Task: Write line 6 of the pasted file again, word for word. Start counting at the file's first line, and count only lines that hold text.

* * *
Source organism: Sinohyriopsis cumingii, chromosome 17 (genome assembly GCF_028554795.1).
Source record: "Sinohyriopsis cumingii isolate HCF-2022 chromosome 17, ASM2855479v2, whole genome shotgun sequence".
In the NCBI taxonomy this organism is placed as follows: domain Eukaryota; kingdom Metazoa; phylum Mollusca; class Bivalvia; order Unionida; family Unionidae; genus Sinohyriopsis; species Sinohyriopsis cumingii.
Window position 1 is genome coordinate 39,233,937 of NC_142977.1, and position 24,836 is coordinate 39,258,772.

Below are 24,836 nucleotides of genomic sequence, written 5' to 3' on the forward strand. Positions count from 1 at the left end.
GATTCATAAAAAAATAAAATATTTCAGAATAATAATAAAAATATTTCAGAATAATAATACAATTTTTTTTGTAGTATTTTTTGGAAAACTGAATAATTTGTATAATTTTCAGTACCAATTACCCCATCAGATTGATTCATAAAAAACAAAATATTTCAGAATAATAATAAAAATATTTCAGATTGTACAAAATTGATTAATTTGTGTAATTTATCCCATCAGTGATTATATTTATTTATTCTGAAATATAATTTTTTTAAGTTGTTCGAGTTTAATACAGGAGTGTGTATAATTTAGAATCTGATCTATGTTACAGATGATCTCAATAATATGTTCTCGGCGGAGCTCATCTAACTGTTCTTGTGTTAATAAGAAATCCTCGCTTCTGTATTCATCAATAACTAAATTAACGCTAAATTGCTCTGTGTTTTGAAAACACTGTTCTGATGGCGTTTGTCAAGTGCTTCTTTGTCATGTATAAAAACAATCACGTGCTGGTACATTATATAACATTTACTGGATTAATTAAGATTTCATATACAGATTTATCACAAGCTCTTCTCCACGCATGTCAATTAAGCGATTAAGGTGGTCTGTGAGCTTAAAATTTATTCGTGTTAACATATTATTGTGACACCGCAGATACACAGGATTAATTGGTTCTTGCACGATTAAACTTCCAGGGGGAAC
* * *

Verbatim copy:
GATTCATAAAAAAATAAAATATTTCAGAATAATAATAAAAATATTTCAGAATAATAATACAATTTTTTTTGTAGTATTTTTTGGAAAACTGAATAATTTGTATAATTTTCAGTACCAATTACCCCATCAGATTGATTCATAAAAAACAAAATATTTCAGAATAATAATAAAAATATTTCAGATTGTACAAAATTGATTAATTTGTGTAATTTATCCCATCAGTGATTATATTTATTTATTCTGAAATATAATTTTTTTAAGTTGTTCGAGTTTAATACAGGAGTGTGTATAATTTAGAATCTGATCTATGTTACAGATGATCTCAATAATATGTTCTCGGCGGAGCTCATCTAACTGTTCTTGTGTTAATAAGAAATCCTCGCTTCTGTATTCATCAATAACTAAATTAACGCTAAATTGCTCTGTGTTTTGAAAACACTGTTCTGATGGCGTTTGTCAAGTGCTTCTTTGTCATGTATAAAAACAATCACGTGCTGGTACATTATATAACATTTACTGGATTAATTAAGATTTCATATACAGATTTATCACAAGCTCTTCTCCACGCATGTCAATTAAGCGATTAAGGTGGTCTGTGAGCTTAAAATTTATTCGTGTTAACATATTATTGTGACACCGCAGATACACAGGATTAATTGGTTCTTGCACGATTAAACTTCCAGGGGGAAC